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CS 217 - Operating Systems Lectutre-01 Introduction and Overview Somia Razzaq NFC IET.

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Presentation on theme: "CS 217 - Operating Systems Lectutre-01 Introduction and Overview Somia Razzaq NFC IET."— Presentation transcript:

1 CS Operating Systems Lectutre-01 Introduction and Overview Somia Razzaq NFC IET

2 Goals for today What is an Operating System? And – what is it not? Why study Operating Systems? How the course will proceed? Course content Grading Regulations Interaction is important! Ask Questions! Note: Some slides and/or pictures in the following lectures are adapted from author slides by Silberschatz, Galvin, and Gagne and some from different instructor lectures taken from internet. 2

3 Computer System 1.Hardware 2.Operating system 3.Applications programs 4.Users

4 Purpose of a Computer System Computer systems consist of software and hardware that are combined to provide a tool to solve specific problems in an efficient manner Execute programs 4

5 Layered View of a Computer System

6 Computer System Hardware Keyboard Mouse Printer RAM/ROM HD Mem Bus System Bus Monitor CD Processor Floating Point Unit Integer Unit Cache Control Unit

7 What is an Operating System? A program that acts as an intermediary between a user of a computer and the computer hardware A program that allocates and de-allocates computer system resources in an efficient, fair, and secure mannera resource manager 7

8 Goals of Operating System Operating system goals: Execute user programs and make solving user problems easier Make the computer system convenient to use Use the computer hardware in an efficient manner 8

9 Technology Trends: Moores Law 2X transistors/Chip Every 1.5 years Called Moores Law Moores Law Microprocessors have become smaller, denser, and more powerful. Gordon Moore (co-founder of Intel) predicted in 1965 that the transistor density of semiconductor chips would double roughly every 18 months. 9

10 ManyCore Chips: The future is here ManyCore refers to many processors/chip 64? 128? Hard to say exact boundary How to program these? Use 2 CPUs for video/audio Use 1 for word processor, 1 for browser 76 for virus checking??? Parallelism must be exploited at all levels Intel 80-core multicore chip (Feb 2007) –80 simple cores –Two floating point engines /core –Mesh-like "network-on-a-chip –100 million transistors –65nm feature size Frequency Voltage Power Bandwidth Performance 3.16 GHz 0.95 V 62W 1.62 Terabits/s 1.01 Teraflops 5.1 GHz 1.2 V 175W 2.61 Terabits/s 1.63 Teraflops 5.7 GHz 1.35 V 265W 2.92 Terabits/s 1.81 Teraflops 10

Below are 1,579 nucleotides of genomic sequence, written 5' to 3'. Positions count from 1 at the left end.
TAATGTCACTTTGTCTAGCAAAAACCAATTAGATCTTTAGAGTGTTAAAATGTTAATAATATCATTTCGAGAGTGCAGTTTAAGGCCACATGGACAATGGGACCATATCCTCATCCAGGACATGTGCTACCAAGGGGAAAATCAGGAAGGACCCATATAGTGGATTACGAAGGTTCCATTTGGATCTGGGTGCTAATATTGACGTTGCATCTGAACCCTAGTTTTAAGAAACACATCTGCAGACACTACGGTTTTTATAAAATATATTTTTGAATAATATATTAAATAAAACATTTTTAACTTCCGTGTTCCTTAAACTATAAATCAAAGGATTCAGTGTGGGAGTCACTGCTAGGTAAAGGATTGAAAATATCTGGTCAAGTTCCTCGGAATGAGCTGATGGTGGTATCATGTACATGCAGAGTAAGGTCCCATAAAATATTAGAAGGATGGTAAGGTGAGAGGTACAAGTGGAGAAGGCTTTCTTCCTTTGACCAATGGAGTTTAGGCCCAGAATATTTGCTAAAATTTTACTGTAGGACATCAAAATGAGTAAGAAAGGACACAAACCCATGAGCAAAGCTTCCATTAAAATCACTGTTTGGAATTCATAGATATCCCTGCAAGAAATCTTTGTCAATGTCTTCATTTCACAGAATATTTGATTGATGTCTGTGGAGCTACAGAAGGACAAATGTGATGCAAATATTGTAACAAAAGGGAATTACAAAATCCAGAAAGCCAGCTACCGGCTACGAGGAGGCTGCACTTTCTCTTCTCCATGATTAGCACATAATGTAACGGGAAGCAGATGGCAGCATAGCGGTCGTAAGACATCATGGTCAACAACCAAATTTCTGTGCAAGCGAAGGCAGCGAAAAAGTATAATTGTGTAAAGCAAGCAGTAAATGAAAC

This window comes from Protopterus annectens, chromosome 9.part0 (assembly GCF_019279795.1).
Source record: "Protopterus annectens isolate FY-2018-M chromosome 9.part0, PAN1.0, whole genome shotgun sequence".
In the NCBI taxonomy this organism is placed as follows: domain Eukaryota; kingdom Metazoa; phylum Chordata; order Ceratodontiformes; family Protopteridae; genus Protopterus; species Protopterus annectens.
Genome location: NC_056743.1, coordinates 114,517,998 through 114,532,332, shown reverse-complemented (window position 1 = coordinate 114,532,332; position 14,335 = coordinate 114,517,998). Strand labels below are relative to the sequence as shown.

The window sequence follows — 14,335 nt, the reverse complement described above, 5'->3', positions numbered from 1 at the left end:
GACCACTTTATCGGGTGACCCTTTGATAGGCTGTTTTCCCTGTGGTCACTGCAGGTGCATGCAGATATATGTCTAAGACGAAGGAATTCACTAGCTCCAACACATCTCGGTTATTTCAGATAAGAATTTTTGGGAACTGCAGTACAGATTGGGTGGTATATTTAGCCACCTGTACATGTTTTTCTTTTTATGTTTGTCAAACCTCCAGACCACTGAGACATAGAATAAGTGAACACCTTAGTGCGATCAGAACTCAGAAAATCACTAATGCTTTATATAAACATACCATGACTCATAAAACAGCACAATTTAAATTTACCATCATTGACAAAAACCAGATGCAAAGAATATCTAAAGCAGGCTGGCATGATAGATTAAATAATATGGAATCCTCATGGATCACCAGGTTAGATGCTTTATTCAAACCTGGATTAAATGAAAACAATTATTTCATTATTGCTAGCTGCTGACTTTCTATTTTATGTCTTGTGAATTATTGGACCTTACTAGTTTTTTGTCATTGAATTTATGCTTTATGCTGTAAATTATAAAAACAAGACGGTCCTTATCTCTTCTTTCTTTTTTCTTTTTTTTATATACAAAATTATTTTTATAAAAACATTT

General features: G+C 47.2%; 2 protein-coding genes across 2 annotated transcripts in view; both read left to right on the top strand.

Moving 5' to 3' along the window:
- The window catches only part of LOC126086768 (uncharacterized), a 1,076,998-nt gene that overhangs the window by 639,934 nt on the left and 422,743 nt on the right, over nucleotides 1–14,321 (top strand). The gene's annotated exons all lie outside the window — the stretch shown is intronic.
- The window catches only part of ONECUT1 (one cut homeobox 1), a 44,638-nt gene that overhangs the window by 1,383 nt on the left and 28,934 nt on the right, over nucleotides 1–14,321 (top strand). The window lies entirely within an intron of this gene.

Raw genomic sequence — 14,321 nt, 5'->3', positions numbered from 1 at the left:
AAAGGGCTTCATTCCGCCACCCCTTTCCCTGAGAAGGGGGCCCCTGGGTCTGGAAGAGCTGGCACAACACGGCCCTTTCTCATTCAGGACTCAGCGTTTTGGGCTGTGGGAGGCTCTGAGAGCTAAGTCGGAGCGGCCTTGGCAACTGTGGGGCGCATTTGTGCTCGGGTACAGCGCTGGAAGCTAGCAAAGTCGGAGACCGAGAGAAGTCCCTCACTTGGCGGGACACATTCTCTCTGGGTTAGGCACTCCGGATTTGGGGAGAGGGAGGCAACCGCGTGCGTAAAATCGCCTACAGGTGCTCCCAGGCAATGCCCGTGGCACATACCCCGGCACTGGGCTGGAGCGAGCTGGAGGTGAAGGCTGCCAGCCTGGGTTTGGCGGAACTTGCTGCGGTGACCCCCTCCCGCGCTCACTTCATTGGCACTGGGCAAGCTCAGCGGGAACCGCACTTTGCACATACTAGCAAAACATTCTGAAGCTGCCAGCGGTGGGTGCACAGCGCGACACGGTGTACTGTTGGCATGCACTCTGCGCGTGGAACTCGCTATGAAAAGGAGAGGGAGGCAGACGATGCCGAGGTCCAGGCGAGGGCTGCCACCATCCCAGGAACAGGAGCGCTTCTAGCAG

11 Computer System Organization Computer-system operation One or more CPUs, device controllers connect through common bus providing access to shared memory Concurrent execution of CPUs and devices competing for memory cycles 11

12 Functionality comes with great complexity! Proc Caches Busses Memory I/O Devices: Controllers adapters Disks Displays Keyboards Networks Pentium IV Chipset 12

13 Sample of Computer Architecture Topics Instruction Set Architecture Pipelining, Hazard Resolution, Superscalar, Reordering, Prediction, Speculation, Vector, Dynamic Compilation Addressing, Protection, Exception Handling L1 Cache L2 Cache DRAM Disks, WORM, Tape Coherence, Bandwidth, Latency Emerging Technologies Interleaving Bus protocols RAID VLSI Input/Output and Storage Memory Hierarchy Pipelining and Instruction Level Parallelism Network Communication Other Processors 13

14 Example: Some Mars Rover (Pathfinder) Requirements Pathfinder hardware limitations/complexity: 20Mhz processor, 128MB of DRAM, VxWorks OS cameras, scientific instruments, batteries, solar panels, and locomotion equipment Many independent processes work together Cant hit reset button very easily! Must reboot itself if necessary Must always be able to receive commands from Earth Individual Programs must not interfere Better not crash antenna positioning software! Further, all software may crash occasionally Automatic restart with diagnostics sent to Earth Periodic checkpoint of results saved? Certain functions time critical: Need to stop before hitting something Must track orbit of Earth for communication 14 Why processor is so limited? What if you had to move the rover paying attention to every little component? Taking care of the motors, measuring soil/distances, coordinating with the controller at Earth…!